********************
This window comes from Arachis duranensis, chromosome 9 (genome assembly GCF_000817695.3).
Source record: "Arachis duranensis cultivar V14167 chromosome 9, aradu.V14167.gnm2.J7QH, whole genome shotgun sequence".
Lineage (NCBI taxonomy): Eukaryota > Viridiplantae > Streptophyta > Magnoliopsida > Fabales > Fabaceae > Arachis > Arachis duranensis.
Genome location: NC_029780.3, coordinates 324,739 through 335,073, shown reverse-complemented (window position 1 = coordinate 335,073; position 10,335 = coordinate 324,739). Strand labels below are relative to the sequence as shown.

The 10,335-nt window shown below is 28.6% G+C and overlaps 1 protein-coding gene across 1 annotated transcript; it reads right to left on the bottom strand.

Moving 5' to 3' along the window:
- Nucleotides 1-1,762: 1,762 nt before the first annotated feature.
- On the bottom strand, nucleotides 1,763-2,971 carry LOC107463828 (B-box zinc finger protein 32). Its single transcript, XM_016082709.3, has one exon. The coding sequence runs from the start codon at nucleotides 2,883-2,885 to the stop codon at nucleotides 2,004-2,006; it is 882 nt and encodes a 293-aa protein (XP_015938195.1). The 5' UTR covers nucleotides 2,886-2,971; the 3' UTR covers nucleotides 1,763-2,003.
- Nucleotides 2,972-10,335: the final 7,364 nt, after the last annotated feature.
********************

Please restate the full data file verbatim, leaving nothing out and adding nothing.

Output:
This window comes from Arachis duranensis, chromosome 9 (genome assembly GCF_000817695.3).
Source record: "Arachis duranensis cultivar V14167 chromosome 9, aradu.V14167.gnm2.J7QH, whole genome shotgun sequence".
Lineage (NCBI taxonomy): Eukaryota > Viridiplantae > Streptophyta > Magnoliopsida > Fabales > Fabaceae > Arachis > Arachis duranensis.
Genome location: NC_029780.3, coordinates 324,739 through 335,073, shown reverse-complemented (window position 1 = coordinate 335,073; position 10,335 = coordinate 324,739). Strand labels below are relative to the sequence as shown.

The 10,335-nt window shown below is 28.6% G+C and overlaps 1 protein-coding gene across 1 annotated transcript; it reads right to left on the bottom strand.

Moving 5' to 3' along the window:
- Nucleotides 1-1,762: 1,762 nt before the first annotated feature.
- On the bottom strand, nucleotides 1,763-2,971 carry LOC107463828 (B-box zinc finger protein 32). Its single transcript, XM_016082709.3, has one exon. The coding sequence runs from the start codon at nucleotides 2,883-2,885 to the stop codon at nucleotides 2,004-2,006; it is 882 nt and encodes a 293-aa protein (XP_015938195.1). The 5' UTR covers nucleotides 2,886-2,971; the 3' UTR covers nucleotides 1,763-2,003.
- Nucleotides 2,972-10,335: the final 7,364 nt, after the last annotated feature.